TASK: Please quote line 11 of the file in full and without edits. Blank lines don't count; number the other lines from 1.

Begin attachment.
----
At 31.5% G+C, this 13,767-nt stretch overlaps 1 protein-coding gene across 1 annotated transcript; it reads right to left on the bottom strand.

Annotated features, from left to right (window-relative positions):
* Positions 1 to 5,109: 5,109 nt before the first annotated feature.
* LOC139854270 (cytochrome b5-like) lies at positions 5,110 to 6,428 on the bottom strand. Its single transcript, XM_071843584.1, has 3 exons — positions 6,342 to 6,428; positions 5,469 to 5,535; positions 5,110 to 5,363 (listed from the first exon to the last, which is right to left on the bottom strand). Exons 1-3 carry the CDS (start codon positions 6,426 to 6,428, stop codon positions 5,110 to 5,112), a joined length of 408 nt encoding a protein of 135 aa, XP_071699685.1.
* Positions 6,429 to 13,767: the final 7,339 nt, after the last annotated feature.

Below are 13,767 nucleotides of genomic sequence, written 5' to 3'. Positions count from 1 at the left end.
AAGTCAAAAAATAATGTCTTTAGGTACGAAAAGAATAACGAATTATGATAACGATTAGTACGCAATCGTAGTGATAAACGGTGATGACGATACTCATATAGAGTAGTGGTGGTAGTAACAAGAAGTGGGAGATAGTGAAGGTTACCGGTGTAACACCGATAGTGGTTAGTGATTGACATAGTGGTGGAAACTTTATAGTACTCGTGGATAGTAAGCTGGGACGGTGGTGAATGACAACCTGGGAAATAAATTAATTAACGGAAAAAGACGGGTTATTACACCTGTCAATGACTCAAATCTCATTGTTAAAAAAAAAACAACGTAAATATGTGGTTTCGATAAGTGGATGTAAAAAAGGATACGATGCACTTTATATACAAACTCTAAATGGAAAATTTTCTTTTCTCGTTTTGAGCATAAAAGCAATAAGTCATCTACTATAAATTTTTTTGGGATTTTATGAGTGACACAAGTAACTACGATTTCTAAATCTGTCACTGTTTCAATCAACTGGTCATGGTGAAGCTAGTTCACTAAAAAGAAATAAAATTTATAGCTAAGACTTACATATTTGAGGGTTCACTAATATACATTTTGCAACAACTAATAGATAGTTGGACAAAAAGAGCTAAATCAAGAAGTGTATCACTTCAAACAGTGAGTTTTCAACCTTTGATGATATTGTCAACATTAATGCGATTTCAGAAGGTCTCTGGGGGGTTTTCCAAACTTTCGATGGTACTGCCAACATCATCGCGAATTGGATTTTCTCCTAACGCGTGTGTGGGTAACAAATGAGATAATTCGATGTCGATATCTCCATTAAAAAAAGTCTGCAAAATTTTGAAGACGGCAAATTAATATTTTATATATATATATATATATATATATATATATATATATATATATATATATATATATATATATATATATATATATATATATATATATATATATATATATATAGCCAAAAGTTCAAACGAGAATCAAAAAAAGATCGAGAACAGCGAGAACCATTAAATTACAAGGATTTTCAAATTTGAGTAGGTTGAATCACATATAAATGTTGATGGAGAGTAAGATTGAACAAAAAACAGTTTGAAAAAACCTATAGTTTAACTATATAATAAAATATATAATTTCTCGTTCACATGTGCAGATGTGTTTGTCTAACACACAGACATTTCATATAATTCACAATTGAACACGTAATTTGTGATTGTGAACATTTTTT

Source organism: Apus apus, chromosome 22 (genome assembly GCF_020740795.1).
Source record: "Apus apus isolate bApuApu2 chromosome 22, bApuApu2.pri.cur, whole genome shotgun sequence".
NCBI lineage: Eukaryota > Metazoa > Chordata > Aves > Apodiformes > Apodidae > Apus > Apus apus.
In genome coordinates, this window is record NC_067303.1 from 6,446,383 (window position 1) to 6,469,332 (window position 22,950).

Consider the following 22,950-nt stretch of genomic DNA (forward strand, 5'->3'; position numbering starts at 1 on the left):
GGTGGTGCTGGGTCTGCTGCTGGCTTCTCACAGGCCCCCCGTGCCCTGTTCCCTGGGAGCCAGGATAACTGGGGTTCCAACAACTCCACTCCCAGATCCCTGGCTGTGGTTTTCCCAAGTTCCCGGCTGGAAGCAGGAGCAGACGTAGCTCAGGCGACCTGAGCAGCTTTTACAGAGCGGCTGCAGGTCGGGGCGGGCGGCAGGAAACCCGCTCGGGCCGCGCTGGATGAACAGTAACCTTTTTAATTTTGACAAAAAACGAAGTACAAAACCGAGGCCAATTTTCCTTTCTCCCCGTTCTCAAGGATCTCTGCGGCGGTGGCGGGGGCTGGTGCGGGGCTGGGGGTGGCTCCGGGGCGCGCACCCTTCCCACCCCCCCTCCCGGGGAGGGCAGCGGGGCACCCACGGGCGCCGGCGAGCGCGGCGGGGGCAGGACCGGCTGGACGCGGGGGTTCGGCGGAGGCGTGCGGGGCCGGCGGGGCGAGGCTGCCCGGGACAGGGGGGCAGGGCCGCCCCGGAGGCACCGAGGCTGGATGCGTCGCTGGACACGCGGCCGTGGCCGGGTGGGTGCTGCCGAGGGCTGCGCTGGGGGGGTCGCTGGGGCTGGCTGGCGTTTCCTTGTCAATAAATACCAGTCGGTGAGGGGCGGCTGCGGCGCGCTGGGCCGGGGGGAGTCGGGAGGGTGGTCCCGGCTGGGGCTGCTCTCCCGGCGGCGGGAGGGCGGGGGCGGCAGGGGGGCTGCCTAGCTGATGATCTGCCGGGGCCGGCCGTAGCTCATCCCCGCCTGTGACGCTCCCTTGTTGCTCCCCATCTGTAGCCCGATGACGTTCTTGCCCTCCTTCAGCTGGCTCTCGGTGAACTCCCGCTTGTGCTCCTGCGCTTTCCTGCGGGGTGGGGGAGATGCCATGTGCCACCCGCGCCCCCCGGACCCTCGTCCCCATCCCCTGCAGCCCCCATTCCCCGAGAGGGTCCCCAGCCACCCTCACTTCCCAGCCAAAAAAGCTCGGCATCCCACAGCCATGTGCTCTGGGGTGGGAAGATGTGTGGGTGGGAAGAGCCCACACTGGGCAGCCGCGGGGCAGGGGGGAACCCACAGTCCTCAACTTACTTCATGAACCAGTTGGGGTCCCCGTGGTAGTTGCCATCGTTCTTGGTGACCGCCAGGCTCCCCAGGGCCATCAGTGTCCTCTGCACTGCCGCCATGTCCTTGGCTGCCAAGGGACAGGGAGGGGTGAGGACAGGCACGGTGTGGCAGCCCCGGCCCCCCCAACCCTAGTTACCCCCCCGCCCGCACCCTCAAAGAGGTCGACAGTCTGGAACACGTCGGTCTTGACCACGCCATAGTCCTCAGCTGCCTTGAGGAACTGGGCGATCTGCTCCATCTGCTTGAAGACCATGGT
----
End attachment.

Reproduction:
In genome coordinates, this window is record NC_067303.1 from 6,446,383 (window position 1) to 6,469,332 (window position 22,950).